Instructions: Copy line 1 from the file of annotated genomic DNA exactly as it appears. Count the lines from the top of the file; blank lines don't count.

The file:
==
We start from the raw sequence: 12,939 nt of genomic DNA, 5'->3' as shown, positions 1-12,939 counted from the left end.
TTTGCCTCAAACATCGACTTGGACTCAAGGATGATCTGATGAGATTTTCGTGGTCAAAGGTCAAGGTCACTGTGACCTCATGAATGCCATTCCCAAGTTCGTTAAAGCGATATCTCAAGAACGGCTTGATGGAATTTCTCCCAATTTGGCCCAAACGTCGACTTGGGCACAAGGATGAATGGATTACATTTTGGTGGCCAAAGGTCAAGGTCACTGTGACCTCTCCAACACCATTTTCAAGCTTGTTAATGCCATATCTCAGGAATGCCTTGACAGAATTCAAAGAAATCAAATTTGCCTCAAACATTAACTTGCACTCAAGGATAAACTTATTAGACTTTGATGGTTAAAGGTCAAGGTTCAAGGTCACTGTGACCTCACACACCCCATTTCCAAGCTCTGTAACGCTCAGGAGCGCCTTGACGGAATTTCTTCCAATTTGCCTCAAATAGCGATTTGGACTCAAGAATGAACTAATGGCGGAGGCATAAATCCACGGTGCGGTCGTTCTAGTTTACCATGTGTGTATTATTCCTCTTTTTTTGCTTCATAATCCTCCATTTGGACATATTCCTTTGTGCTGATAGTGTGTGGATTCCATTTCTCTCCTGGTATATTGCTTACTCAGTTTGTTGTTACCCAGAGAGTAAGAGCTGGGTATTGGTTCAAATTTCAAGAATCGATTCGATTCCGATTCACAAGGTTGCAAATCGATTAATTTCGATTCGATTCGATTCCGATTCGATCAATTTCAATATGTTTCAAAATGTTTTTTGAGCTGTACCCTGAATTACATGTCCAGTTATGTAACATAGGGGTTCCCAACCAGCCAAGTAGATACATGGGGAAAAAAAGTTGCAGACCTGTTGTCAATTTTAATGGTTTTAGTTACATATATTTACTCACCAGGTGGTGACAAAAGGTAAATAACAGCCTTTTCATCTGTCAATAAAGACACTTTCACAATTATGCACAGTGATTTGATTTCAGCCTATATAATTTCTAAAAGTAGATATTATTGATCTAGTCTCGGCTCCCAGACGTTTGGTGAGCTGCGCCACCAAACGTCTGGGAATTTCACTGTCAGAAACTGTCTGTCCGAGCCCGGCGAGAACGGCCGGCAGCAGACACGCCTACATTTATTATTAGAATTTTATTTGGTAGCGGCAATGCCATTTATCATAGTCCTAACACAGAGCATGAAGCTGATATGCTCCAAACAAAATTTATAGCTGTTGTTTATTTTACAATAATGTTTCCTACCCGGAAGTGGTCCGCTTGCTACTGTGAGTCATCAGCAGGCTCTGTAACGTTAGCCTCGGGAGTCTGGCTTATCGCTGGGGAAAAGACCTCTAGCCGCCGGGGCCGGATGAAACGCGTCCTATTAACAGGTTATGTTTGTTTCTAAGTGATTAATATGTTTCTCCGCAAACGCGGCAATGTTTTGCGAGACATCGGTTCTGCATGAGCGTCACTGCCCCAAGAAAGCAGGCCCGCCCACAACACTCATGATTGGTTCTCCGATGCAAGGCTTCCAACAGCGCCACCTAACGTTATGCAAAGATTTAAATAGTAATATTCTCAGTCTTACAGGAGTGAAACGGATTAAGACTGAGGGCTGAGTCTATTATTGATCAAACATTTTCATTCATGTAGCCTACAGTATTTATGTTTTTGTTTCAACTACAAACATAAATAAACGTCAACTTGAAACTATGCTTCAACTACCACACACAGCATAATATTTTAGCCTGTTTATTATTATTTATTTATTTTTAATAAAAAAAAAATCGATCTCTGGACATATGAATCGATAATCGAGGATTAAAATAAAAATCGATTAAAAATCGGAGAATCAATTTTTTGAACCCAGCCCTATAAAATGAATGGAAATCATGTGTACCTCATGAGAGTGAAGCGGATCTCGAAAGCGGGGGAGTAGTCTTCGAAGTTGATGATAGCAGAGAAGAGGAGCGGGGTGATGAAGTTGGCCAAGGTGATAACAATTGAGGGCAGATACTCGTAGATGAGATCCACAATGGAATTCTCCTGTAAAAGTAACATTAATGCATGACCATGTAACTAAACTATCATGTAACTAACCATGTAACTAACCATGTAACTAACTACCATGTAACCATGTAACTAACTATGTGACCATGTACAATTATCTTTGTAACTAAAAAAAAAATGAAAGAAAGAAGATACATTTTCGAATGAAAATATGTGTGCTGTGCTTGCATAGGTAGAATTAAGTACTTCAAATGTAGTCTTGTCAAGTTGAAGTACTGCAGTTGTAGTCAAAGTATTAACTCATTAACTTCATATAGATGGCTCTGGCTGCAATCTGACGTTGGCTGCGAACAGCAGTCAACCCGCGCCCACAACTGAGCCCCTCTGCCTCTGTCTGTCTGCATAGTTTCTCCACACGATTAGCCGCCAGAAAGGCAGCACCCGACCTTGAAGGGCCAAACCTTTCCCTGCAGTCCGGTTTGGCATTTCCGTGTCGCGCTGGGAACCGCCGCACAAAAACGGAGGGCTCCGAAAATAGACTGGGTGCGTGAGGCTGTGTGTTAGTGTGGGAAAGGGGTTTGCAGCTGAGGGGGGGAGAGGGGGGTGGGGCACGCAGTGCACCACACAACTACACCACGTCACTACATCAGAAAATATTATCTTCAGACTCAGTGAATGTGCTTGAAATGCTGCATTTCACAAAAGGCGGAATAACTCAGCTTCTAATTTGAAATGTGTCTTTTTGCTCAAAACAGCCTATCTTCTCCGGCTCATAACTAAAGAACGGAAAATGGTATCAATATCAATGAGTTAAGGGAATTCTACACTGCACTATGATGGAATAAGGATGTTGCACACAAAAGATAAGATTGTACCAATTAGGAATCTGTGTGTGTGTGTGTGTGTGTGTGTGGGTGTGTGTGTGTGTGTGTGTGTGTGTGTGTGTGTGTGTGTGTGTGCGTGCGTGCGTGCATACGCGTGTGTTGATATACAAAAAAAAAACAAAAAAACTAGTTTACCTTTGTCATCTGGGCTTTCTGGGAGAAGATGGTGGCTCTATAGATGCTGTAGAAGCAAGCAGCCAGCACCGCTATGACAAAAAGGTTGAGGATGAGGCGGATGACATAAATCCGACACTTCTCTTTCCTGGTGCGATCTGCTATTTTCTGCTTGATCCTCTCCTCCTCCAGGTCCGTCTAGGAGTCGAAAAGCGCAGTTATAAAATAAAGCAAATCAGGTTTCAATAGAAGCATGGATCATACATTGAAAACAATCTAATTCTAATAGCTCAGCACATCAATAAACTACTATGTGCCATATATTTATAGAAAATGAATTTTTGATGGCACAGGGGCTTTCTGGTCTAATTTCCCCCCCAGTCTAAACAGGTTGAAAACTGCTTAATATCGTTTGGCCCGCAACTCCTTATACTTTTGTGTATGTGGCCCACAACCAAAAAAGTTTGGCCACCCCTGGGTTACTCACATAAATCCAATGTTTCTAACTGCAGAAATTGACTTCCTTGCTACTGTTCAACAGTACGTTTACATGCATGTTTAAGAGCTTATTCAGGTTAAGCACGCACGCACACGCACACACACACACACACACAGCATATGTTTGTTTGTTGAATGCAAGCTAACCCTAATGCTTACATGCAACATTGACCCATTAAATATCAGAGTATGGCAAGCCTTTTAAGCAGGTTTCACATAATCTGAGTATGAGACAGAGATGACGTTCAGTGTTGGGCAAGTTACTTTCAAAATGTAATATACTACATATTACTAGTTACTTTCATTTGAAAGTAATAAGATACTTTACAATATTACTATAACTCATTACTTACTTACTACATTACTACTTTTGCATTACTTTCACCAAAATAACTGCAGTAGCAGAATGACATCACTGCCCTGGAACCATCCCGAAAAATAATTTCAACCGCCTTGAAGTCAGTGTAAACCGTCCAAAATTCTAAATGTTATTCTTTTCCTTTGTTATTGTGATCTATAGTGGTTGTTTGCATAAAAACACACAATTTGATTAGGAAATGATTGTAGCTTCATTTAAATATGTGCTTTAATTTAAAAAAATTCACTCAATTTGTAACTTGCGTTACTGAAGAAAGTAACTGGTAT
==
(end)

We start from the raw sequence: 12,939 nt of genomic DNA, 5'->3' as shown, positions 1-12,939 counted from the left end.